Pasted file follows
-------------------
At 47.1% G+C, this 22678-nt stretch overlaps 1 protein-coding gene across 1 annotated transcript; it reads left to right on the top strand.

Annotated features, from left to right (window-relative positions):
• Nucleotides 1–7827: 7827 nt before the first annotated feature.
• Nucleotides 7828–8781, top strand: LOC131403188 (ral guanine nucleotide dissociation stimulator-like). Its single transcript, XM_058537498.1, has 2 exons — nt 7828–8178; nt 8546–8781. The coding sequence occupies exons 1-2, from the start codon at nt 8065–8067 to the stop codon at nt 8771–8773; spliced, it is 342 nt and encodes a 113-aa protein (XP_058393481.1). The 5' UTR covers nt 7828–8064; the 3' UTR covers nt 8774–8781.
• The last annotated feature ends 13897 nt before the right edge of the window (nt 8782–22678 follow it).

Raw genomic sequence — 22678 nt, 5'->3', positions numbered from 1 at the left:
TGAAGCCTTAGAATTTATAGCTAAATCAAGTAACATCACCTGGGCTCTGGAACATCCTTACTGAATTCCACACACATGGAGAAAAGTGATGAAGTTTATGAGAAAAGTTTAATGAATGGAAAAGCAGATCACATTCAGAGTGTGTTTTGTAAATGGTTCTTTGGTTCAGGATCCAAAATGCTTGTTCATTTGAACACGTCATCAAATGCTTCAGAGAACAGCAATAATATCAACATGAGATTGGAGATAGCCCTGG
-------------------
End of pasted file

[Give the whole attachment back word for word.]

At 47.1% G+C, this 22678-nt stretch overlaps 1 protein-coding gene across 1 annotated transcript; it reads left to right on the top strand.

Annotated features, from left to right (window-relative positions):
• Nucleotides 1–7827: 7827 nt before the first annotated feature.
• Nucleotides 7828–8781, top strand: LOC131403188 (ral guanine nucleotide dissociation stimulator-like). Its single transcript, XM_058537498.1, has 2 exons — nt 7828–8178; nt 8546–8781. The coding sequence occupies exons 1-2, from the start codon at nt 8065–8067 to the stop codon at nt 8771–8773; spliced, it is 342 nt and encodes a 113-aa protein (XP_058393481.1). The 5' UTR covers nt 7828–8064; the 3' UTR covers nt 8774–8781.
• The last annotated feature ends 13897 nt before the right edge of the window (nt 8782–22678 follow it).

Raw genomic sequence — 22678 nt, 5'->3', positions numbered from 1 at the left:
TGAAGCCTTAGAATTTATAGCTAAATCAAGTAACATCACCTGGGCTCTGGAACATCCTTACTGAATTCCACACACATGGAGAAAAGTGATGAAGTTTATGAGAAAAGTTTAATGAATGGAAAAGCAGATCACATTCAGAGTGTGTTTTGTAAATGGTTCTTTGGTTCAGGATCCAAAATGCTTGTTCATTTGAACACGTCATCAAATGCTTCAGAGAACAGCAATAATATCAACATGAGATTGGAGATAGCCCTGG